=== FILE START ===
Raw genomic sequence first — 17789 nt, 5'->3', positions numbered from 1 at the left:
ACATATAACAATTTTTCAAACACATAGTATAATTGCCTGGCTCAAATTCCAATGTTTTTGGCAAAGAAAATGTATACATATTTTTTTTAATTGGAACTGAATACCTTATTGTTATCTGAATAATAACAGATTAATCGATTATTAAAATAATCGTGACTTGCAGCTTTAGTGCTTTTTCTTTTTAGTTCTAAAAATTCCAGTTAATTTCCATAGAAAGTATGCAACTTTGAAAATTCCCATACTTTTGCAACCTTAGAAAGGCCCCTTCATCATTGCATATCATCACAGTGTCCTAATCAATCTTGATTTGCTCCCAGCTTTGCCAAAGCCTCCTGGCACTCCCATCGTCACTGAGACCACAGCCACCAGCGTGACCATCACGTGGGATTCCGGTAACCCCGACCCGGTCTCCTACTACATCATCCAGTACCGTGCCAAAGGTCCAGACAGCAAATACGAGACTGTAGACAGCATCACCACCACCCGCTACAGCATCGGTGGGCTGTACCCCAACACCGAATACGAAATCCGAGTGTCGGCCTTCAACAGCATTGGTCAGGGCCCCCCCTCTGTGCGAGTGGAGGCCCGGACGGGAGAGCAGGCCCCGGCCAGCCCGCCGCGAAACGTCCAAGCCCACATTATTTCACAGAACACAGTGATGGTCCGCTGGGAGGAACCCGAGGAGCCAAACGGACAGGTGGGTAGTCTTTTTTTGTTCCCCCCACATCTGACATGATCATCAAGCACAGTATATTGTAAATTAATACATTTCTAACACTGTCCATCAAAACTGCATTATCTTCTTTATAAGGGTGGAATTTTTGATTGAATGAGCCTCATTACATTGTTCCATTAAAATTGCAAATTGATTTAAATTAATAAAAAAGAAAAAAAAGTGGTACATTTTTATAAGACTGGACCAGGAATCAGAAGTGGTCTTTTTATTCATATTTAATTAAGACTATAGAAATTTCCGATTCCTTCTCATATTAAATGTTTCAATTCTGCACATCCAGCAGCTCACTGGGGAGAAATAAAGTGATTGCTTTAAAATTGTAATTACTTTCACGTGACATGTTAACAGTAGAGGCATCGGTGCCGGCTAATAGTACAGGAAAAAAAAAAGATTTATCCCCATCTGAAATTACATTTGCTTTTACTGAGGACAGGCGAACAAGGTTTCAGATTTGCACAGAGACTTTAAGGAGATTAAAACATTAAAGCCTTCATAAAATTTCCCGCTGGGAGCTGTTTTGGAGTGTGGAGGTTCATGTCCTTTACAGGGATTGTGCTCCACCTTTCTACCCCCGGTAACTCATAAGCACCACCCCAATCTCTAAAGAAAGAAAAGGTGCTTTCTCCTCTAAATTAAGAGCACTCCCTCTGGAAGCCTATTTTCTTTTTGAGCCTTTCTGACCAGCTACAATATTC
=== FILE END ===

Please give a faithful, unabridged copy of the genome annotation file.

Raw genomic sequence first — 17789 nt, 5'->3', positions numbered from 1 at the left:
ACATATAACAATTTTTCAAACACATAGTATAATTGCCTGGCTCAAATTCCAATGTTTTTGGCAAAGAAAATGTATACATATTTTTTTTAATTGGAACTGAATACCTTATTGTTATCTGAATAATAACAGATTAATCGATTATTAAAATAATCGTGACTTGCAGCTTTAGTGCTTTTTCTTTTTAGTTCTAAAAATTCCAGTTAATTTCCATAGAAAGTATGCAACTTTGAAAATTCCCATACTTTTGCAACCTTAGAAAGGCCCCTTCATCATTGCATATCATCACAGTGTCCTAATCAATCTTGATTTGCTCCCAGCTTTGCCAAAGCCTCCTGGCACTCCCATCGTCACTGAGACCACAGCCACCAGCGTGACCATCACGTGGGATTCCGGTAACCCCGACCCGGTCTCCTACTACATCATCCAGTACCGTGCCAAAGGTCCAGACAGCAAATACGAGACTGTAGACAGCATCACCACCACCCGCTACAGCATCGGTGGGCTGTACCCCAACACCGAATACGAAATCCGAGTGTCGGCCTTCAACAGCATTGGTCAGGGCCCCCCCTCTGTGCGAGTGGAGGCCCGGACGGGAGAGCAGGCCCCGGCCAGCCCGCCGCGAAACGTCCAAGCCCACATTATTTCACAGAACACAGTGATGGTCCGCTGGGAGGAACCCGAGGAGCCAAACGGACAGGTGGGTAGTCTTTTTTTGTTCCCCCCACATCTGACATGATCATCAAGCACAGTATATTGTAAATTAATACATTTCTAACACTGTCCATCAAAACTGCATTATCTTCTTTATAAGGGTGGAATTTTTGATTGAATGAGCCTCATTACATTGTTCCATTAAAATTGCAAATTGATTTAAATTAATAAAAAAGAAAAAAAAGTGGTACATTTTTATAAGACTGGACCAGGAATCAGAAGTGGTCTTTTTATTCATATTTAATTAAGACTATAGAAATTTCCGATTCCTTCTCATATTAAATGTTTCAATTCTGCACATCCAGCAGCTCACTGGGGAGAAATAAAGTGATTGCTTTAAAATTGTAATTACTTTCACGTGACATGTTAACAGTAGAGGCATCGGTGCCGGCTAATAGTACAGGAAAAAAAAAAGATTTATCCCCATCTGAAATTACATTTGCTTTTACTGAGGACAGGCGAACAAGGTTTCAGATTTGCACAGAGACTTTAAGGAGATTAAAACATTAAAGCCTTCATAAAATTTCCCGCTGGGAGCTGTTTTGGAGTGTGGAGGTTCATGTCCTTTACAGGGATTGTGCTCCACCTTTCTACCCCCGGTAACTCATAAGCACCACCCCAATCTCTAAAGAAAGAAAAGGTGCTTTCTCCTCTAAATTAAGAGCACTCCCTCTGGAAGCCTATTTTCTTTTTGAGCCTTTCTGACCAGCTACAATATTC